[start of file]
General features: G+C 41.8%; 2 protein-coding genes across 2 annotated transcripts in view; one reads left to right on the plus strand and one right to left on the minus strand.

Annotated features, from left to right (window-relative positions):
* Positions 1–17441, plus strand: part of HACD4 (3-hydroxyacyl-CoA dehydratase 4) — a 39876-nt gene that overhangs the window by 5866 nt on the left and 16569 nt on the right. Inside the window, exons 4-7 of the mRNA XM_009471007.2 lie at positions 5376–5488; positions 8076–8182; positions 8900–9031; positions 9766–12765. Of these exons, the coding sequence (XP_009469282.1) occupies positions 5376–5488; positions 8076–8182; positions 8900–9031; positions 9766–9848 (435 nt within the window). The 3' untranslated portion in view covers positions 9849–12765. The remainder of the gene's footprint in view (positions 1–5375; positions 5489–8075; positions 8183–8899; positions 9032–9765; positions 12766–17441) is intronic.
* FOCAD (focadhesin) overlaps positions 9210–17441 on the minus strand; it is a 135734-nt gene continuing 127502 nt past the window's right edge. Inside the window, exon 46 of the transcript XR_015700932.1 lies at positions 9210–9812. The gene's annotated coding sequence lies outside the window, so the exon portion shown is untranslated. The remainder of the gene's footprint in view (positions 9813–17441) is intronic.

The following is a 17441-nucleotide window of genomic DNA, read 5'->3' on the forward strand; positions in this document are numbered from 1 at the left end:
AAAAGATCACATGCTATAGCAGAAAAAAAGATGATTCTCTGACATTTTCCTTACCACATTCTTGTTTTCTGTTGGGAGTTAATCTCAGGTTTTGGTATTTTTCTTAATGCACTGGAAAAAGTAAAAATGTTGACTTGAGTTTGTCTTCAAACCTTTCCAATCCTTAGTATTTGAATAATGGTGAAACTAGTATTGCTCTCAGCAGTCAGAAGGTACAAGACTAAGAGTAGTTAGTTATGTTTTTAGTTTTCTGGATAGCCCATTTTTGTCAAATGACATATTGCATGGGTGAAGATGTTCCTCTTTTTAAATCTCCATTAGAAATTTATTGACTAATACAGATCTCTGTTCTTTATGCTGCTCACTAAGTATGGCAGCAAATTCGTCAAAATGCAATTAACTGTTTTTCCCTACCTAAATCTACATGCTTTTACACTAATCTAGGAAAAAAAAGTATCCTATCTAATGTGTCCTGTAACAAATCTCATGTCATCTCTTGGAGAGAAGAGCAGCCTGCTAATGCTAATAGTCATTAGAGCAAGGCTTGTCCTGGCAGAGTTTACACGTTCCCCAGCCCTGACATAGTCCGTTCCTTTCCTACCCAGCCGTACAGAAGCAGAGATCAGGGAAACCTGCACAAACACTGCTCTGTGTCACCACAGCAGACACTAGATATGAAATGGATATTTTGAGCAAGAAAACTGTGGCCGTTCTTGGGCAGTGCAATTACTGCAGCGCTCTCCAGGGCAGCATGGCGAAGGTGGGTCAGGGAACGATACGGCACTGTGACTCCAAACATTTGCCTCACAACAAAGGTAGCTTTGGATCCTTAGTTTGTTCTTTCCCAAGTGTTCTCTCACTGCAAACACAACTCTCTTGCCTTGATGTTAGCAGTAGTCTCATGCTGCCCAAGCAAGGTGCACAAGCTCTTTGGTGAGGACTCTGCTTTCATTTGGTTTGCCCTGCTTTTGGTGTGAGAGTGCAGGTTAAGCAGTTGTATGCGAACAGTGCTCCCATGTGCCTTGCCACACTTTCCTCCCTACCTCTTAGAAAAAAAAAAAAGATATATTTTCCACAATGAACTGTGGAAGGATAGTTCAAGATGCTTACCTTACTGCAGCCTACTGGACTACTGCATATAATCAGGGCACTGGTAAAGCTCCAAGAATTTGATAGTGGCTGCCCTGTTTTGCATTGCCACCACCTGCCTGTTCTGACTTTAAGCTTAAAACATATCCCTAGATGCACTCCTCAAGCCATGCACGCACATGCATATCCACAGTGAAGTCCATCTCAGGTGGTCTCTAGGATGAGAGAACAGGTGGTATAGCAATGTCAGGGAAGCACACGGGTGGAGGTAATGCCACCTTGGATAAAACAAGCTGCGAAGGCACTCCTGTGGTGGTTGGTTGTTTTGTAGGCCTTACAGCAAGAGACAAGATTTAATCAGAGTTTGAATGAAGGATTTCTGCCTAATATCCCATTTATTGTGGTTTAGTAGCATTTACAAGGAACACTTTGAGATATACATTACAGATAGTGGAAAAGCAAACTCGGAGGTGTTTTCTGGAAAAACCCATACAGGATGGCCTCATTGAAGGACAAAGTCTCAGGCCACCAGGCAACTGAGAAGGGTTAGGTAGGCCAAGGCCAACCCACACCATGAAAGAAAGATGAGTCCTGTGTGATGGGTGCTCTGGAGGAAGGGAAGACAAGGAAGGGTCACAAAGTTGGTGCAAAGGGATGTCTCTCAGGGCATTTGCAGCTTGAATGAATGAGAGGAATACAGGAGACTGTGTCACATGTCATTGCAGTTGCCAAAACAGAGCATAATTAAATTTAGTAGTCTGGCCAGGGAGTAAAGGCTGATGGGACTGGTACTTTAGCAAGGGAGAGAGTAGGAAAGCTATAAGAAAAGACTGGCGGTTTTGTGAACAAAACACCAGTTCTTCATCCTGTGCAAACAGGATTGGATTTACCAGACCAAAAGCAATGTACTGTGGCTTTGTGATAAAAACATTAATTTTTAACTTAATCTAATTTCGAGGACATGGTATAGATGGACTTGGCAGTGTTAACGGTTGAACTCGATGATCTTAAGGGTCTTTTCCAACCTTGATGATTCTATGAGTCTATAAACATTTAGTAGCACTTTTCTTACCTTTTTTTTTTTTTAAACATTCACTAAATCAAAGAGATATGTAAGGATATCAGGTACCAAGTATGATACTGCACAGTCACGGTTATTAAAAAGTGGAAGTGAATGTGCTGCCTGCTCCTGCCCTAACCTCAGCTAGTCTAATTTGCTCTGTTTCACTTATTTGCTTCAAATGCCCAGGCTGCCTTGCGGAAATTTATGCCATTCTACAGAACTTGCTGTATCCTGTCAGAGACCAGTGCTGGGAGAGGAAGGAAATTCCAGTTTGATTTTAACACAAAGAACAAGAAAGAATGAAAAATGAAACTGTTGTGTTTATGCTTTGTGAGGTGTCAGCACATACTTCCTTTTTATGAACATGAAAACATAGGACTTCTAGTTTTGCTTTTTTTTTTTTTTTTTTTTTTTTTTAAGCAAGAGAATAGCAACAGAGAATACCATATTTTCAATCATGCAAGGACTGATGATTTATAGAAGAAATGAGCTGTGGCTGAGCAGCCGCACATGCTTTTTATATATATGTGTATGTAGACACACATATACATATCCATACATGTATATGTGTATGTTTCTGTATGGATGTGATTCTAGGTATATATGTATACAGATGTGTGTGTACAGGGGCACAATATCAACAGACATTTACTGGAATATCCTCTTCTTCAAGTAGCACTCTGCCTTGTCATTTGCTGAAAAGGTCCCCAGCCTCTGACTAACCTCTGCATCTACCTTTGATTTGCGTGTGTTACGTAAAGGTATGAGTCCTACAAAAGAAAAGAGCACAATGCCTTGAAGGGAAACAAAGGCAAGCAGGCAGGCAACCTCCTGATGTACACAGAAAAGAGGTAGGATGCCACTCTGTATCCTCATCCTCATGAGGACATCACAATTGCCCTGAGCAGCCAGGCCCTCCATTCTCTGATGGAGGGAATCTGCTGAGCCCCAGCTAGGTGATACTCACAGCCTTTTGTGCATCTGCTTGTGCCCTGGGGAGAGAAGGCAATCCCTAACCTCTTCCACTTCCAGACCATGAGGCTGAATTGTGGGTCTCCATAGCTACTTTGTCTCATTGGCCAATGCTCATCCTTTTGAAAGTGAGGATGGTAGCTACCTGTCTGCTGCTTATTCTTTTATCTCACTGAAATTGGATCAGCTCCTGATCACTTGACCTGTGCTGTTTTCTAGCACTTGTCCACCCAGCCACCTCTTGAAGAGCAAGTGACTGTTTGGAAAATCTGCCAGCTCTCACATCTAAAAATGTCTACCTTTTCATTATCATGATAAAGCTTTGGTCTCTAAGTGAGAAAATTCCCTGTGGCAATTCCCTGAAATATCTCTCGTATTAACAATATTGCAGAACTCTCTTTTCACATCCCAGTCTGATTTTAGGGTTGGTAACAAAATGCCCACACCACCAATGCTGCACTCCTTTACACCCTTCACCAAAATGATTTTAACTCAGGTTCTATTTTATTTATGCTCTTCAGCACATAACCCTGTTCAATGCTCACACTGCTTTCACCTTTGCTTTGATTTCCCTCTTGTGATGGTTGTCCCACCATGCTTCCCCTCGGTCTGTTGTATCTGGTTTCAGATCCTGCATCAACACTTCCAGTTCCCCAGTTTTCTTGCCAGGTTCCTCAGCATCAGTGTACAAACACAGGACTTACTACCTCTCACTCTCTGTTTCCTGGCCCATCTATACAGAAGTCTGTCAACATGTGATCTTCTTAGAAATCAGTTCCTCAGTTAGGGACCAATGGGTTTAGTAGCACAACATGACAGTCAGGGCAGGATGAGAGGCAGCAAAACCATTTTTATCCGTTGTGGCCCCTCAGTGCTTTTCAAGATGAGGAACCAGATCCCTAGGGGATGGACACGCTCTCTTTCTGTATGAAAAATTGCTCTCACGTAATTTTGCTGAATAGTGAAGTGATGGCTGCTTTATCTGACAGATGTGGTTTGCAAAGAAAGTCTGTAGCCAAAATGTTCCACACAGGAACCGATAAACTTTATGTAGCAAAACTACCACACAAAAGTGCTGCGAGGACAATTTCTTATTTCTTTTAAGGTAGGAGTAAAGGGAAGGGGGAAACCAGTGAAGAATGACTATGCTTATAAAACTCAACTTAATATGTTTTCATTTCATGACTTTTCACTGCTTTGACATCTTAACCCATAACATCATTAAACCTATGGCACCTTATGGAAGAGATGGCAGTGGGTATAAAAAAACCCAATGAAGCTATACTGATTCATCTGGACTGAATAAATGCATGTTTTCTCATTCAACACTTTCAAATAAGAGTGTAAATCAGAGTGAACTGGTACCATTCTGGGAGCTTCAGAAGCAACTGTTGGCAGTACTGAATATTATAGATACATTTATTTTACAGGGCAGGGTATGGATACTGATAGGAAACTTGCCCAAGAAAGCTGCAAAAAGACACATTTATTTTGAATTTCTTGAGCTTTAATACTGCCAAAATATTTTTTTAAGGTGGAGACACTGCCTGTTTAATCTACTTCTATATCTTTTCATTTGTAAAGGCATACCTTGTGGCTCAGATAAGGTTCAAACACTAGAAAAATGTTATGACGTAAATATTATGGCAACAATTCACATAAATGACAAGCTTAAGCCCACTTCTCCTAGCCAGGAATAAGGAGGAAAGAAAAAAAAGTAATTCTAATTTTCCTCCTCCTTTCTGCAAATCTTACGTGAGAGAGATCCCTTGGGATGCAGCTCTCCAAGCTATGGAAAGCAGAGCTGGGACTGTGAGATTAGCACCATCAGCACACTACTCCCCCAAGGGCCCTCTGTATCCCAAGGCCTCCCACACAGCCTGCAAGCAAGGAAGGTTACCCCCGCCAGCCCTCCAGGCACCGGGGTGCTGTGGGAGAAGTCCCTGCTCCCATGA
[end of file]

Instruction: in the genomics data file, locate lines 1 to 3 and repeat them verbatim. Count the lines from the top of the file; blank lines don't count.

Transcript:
General features: G+C 41.8%; 2 protein-coding genes across 2 annotated transcripts in view; one reads left to right on the plus strand and one right to left on the minus strand.

Annotated features, from left to right (window-relative positions):
* Positions 1–17441, plus strand: part of HACD4 (3-hydroxyacyl-CoA dehydratase 4) — a 39876-nt gene that overhangs the window by 5866 nt on the left and 16569 nt on the right. Inside the window, exons 4-7 of the mRNA XM_009471007.2 lie at positions 5376–5488; positions 8076–8182; positions 8900–9031; positions 9766–12765. Of these exons, the coding sequence (XP_009469282.1) occupies positions 5376–5488; positions 8076–8182; positions 8900–9031; positions 9766–9848 (435 nt within the window). The 3' untranslated portion in view covers positions 9849–12765. The remainder of the gene's footprint in view (positions 1–5375; positions 5489–8075; positions 8183–8899; positions 9032–9765; positions 12766–17441) is intronic.